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Qatar Cuts Number of World Cup Stadiums From 12 to 8 Due to Delays, Costs

Apr 20, 2014 1:00 pm

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Qatar is behind on several infrastructure developments including the country’s airport and and metro system suggesting Qatar could find itself in a similar situation like that which Brazil is in today.

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Fadi Al-Assaad  / Reuters

Qatar 2022 FIFA World Cup bid team display zero carbon, solar powered cooling technology for open-air stadiums to FIFA inspectors during the FIFA Inspection Visit for the Qatar 2022 World Cup Bid at a showcase stadium in Doha September 14, 2010. Fadi Al-Assaad / Reuters


Qatar reduced the number of stadiums it plans to build for the 2022 soccer World Cup by a third amid rising costs and delays.

The country, which won the right to host the world’s most- watched sporting event in 2010, plans to build eight stadiums for the event, Ghanim Al Kuwari, the organizing committee’s senior manager for projects, said at a conference in Doha today. The country originally announced plans for 12 stadiums, including nine new playing fields and three refurbishments. Al Kuwari didn’t give a reason for the cut.

Qatar, which holds the world’s third-largest natural-gas reserves, plans to spend more than $200 billion on new infrastructure before hosting the sporting event, including $34 billion on a rail and metro system, $7 billion on a port and $17 billion on an airport. The stadiums will cost $4 billion, according to the ministry of business and trade.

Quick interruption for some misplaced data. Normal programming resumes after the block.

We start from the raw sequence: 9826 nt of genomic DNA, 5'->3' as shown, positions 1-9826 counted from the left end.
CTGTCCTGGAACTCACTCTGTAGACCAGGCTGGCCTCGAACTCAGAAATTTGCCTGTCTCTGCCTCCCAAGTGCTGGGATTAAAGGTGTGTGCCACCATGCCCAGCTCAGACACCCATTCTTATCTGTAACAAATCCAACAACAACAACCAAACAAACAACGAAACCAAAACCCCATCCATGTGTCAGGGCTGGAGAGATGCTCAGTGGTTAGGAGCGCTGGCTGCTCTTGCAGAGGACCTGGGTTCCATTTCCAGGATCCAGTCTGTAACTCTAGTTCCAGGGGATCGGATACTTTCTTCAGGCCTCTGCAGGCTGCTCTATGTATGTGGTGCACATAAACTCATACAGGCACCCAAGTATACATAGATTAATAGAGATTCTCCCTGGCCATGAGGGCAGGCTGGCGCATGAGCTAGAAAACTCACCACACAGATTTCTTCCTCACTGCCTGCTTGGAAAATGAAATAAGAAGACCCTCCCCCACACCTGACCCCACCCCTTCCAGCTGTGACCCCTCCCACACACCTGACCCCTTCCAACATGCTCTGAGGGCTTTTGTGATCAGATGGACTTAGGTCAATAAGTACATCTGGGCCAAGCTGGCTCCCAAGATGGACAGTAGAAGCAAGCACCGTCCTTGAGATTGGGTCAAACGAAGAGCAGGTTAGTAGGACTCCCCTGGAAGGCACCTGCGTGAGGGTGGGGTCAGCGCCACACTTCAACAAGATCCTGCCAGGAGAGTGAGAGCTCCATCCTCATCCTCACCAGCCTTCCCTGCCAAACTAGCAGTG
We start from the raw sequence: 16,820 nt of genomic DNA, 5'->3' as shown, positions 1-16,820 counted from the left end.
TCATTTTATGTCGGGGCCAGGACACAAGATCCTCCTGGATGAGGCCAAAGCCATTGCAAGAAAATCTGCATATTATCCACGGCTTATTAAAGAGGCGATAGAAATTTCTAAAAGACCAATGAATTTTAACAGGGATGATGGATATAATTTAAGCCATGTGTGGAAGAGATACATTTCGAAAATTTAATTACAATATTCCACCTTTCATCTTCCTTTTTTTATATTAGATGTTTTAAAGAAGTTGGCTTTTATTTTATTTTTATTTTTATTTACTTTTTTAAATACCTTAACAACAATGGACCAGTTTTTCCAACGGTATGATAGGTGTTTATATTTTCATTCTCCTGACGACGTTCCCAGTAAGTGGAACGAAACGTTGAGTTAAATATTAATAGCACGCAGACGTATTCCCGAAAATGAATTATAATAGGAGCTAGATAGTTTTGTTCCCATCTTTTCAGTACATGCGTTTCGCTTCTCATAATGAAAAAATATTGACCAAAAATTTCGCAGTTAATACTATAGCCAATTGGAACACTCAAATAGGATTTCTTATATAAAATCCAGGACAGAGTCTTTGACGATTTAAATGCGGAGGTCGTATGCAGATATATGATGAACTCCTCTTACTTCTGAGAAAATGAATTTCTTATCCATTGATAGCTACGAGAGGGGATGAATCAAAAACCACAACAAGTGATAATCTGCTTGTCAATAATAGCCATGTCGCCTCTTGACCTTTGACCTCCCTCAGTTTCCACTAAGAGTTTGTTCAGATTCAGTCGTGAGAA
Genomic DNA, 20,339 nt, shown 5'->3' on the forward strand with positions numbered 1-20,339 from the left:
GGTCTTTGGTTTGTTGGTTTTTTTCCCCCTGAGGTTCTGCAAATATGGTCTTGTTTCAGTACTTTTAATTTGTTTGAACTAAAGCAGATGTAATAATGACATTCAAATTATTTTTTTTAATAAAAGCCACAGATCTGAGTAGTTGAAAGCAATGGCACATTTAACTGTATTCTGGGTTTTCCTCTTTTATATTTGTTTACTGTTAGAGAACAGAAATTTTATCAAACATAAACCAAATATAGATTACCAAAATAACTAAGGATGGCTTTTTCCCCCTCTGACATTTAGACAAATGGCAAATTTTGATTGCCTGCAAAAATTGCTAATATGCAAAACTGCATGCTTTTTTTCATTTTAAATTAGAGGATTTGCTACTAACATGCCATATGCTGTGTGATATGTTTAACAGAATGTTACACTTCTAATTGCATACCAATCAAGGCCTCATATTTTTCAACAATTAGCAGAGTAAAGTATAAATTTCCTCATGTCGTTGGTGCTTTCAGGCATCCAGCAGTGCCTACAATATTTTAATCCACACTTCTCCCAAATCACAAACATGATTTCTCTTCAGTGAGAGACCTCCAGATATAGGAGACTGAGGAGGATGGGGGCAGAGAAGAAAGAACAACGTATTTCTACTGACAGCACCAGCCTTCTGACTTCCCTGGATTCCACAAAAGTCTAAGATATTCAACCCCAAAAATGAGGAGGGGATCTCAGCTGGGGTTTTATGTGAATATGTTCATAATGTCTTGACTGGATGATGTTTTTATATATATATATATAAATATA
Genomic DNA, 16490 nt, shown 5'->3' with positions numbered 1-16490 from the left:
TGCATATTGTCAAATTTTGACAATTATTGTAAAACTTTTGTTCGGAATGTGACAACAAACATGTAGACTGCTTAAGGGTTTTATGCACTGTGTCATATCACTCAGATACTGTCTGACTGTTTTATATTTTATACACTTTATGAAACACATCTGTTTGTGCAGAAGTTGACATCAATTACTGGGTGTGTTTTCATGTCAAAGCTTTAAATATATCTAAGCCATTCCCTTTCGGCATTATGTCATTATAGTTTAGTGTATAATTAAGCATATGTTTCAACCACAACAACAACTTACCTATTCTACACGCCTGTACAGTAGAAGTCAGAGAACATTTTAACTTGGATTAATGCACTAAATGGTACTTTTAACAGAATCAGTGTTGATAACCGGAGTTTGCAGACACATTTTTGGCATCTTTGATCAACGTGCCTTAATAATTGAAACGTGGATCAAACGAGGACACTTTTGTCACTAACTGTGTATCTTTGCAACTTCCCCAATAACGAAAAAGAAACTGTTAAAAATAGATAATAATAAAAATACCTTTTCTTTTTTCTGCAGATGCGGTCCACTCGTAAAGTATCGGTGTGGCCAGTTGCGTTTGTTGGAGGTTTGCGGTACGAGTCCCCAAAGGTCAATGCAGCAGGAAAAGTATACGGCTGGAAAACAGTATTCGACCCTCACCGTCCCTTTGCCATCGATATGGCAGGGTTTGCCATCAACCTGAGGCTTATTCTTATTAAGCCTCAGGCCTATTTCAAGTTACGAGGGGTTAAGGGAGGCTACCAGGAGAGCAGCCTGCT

The country is facing delays and escalating costs related to the event. Work started later than planned on the metro system and the opening of the new airport is six years behind schedule.

Qatar’s surplus in its 2014-2015 budget shrank by 1.4 percent, compared with the previous fiscal year, amid a 17 percent gain in spending on “key projects,” the country’s official Qatar News Agency said last month. The inflation rate will rise to 3.8 percent this year, Qatar National Bank, the country’s largest lender, said on April 14. It was 2.6 percent in March, according to government data.

FIFA Negotiations

The Middle Eastern country was negotiating with FIFA, world soccer’s governing body, to cut the number of venues to eight or nine from the 12 originally planned, Bank of America Merrill Lynch said in an April 2013 note to investors following meetings with the Qatar 2022 organizing committee. Costs will probably exceed the bank’s initial estimate of $95 billion, Alberto Ades, head of emerging-market fixed-income strategy at the bank, said in the note.

In addition to the stadiums, 92 training sites will be constructed, Al Kuwari said. Qatar is preparing to host the World Cup in the month of June and will air condition all venues, Al Kuwari said. Temperatures can rise above 50 degrees Celsius (122 Fahrenheit) in Qatar during the summer.

FIFA has said it may move the tournament to the cooler months of the year. FIFA President Sep Blatter said Nov. 9 that the months of November and December would work best.

Construction has started on the Wakra stadium, while work on the Al Rayan stadium is set to start later this year, or early in 2015, Al Kuwari said. Qatar plans to award $1.7 billion of road projects in coming months and will tender 20 others in the next two years, Jalal Yousef Salhi, director of infrastructure affairs at the country’s Public Works Authority, said today.

With assistance from Amir Shabana in Dubai.

To contact the reporters on this story: Zainab Fattah in Dubai at zfattah@bloomberg.net; Robert Tuttle in Doha at rtuttle@bloomberg.net To contact the editors responsible for this story: Andrew Blackman at ablackman@bloomberg.net James Amott, Tony Barrett.

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